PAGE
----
The player and his agent
On hearing any rumours the player and the agent get excited and up the player’s wage demands. As the deal for B C and D falls away the AAA get worked up about Arsenal’s refusal to pay decent wages and how League Two awaits.
Meanwhile some of the players who are picked on by Arsenal as B C or D fodder really do want to move, and so they start agitating either for that move (if not to Arsenal then someone else). This angers their current club, and causes dissension in the ranks, which is a good smoke screen for the activities in getting player A. If the story about A does get out, he is told, “you deny it totally or else it is off”. Meanwhile at least one of B, C and D does also deny it, because in their cases the stories are untrue. The world is awash with denials.
While they are perfectly aware of the games played they have no choice but to run the false stories since they have given over a few pages to rumours and need to fill these.
Rumour stories are of course free. No one does any investigation, no one pays for the news, it is all presented to the press and Sky Sports for nothing.
What’s more some of the stories become true, not because they were true at the start, but because all of this water muddying actually does cause unrest and so some players do get moves even though the whole story started as nothing more than make-believe.
But mostly because these are just made up tales the club’s are reported as being “tight lipped” in the conventional moronic journalese jargon.
The reverse play
Of course everyone does it, and that means clubs are out there doing it to Arsenal, and journalists themselves can start the story rolling with any made up tales they like. This does happen less with Arsenal because most of Arsenal’s purchases are so obscure that the journalists have not only never heard of the player, and they have no story to make.
But papers can be caught out. One example was the case of Masal Bugduv a 16 year old who supposedly played for Olimpia Balti in Moldova. The Times was fed the story about this player and in January 2009 they dutifully ran this piece…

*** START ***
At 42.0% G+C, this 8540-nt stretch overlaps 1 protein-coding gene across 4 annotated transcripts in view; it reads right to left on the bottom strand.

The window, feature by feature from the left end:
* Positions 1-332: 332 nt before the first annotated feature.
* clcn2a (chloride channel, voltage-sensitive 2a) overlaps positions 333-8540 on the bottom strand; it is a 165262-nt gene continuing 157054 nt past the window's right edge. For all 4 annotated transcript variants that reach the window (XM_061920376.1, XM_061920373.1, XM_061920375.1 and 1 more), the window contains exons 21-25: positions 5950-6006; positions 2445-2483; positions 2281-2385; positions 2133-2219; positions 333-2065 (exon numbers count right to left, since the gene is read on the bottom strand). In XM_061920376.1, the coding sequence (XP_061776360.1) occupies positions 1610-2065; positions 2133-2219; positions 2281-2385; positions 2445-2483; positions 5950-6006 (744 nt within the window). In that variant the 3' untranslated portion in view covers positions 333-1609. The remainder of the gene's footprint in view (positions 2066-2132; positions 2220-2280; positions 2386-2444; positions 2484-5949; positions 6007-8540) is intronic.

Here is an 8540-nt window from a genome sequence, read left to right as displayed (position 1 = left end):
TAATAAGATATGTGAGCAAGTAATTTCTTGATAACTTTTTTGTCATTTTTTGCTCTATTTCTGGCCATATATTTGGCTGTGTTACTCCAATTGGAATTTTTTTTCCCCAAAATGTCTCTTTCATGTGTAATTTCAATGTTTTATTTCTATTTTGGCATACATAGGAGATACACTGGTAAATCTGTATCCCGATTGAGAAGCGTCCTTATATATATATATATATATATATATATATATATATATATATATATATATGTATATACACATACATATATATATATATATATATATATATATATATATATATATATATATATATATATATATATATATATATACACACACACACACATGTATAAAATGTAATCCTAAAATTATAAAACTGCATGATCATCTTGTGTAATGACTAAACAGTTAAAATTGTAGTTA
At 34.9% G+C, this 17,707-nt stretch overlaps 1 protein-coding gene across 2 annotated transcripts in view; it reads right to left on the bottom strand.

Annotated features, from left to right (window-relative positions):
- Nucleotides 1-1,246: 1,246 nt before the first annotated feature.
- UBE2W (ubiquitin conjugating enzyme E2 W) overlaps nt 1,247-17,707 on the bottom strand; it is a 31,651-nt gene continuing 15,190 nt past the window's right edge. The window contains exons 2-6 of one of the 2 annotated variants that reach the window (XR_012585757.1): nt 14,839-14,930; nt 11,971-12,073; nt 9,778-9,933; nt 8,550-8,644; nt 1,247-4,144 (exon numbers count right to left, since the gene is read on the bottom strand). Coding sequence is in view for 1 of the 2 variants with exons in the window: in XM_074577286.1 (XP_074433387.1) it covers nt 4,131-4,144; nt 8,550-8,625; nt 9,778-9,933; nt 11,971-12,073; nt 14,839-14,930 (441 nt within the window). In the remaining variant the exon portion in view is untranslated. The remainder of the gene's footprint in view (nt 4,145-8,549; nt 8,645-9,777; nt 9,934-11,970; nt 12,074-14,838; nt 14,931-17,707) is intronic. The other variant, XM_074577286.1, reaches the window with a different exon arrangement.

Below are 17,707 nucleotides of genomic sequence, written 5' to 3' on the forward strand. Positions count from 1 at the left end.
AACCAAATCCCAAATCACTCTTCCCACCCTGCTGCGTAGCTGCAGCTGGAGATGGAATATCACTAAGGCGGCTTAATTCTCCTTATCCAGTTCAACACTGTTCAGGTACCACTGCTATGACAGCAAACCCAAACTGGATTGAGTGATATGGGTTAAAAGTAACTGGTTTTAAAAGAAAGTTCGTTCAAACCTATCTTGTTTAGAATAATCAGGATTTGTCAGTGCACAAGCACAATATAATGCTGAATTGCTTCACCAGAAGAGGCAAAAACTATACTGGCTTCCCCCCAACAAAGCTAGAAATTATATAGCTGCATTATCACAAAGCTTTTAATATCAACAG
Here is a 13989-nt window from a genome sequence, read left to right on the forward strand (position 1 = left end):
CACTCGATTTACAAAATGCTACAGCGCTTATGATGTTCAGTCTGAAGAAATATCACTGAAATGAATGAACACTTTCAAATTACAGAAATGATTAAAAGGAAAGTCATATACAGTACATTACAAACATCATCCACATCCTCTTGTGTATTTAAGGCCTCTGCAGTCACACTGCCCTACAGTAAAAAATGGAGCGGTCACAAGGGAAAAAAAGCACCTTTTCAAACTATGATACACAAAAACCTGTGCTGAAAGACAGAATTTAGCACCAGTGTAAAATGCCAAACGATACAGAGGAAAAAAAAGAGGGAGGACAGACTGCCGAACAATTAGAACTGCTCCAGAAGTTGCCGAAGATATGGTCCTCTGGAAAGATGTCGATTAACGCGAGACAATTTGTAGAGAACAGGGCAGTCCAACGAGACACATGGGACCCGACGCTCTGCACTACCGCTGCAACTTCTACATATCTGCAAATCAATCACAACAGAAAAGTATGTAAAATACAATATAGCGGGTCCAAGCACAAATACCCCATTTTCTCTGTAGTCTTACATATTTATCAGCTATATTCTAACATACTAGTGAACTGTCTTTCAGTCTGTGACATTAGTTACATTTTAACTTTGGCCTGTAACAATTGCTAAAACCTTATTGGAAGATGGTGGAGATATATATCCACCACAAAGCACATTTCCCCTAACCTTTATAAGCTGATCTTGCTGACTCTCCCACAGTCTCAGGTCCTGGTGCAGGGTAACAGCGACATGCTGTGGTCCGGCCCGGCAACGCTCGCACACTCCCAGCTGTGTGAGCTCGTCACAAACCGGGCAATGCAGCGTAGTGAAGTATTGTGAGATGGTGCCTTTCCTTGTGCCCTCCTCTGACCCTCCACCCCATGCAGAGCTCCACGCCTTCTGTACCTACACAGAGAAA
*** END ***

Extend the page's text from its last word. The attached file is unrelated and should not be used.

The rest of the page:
Moldova’s finest, the 16-year-old attacker has been strongly linked with a move to Arsenal, work permit permitting. And he’s been linked with plenty of other top clubs as well.
Except he didn’t exist. He was made up utterly, in a ruse which showed just how the system of journo incompetence worked. Worse, the Times rated the player in their top 50 shining stars in football.
Double worse, the Times then, on being shown to be a bunch of utter turnips, failed to admit their error and simply deleted the story from their web site.
Investigative journalism my arse.
Of course it is these scenarios that lead to the story that Arsenal have signed a goalkeeper from Argentina having only looked at the DVDs. He arrives in Britain, and then they realise he is only five feet four inches tall, so they send him back and waste another couple of million.
Amazingly when that story went around a couple of years ago some people believed it, but all it was was another smokescreen – another way of putting out some nonsense to throw everyone off the scent.
Indeed even when Mr Wenger says, “no I am not signing a goalkeeper” the papers stoke the flames of discontent with more stories. On 8 Feb 2010 the Daily Mail reported that Mr Wenger said he would “absolutely not” sign a keeper, which led them into a frenzy of reporting which keeper we would sign, in subsequent days. In fact Mr Wenger did exactly what he said – no one was signed. But that didn’t stop the paper running the bit about “Wenger has developed a worrying blindspot where goalkeepers are concerned”. Absolutely the reverse in effect – his brilliance at signing the three young keepers we have is a unique achievement.
So it goes. Koscielny and Vermaelen – if you had heard of them at all before Arsenal signed them, then you are either a supporter of their previous clubs, or an aficionado of French or Belgian football. This signing of “unknowns” (which means unknown in England among the AAA and football journos) is hated by the AAA, and they work hard to denigrate the signing of unknowns. Until of course the unknown turns out to be rather good.
Anyway, the work for the next transfer window has started. A’s have been identified, while B, C and D stories are being prepared. The merry go round is getting moving already.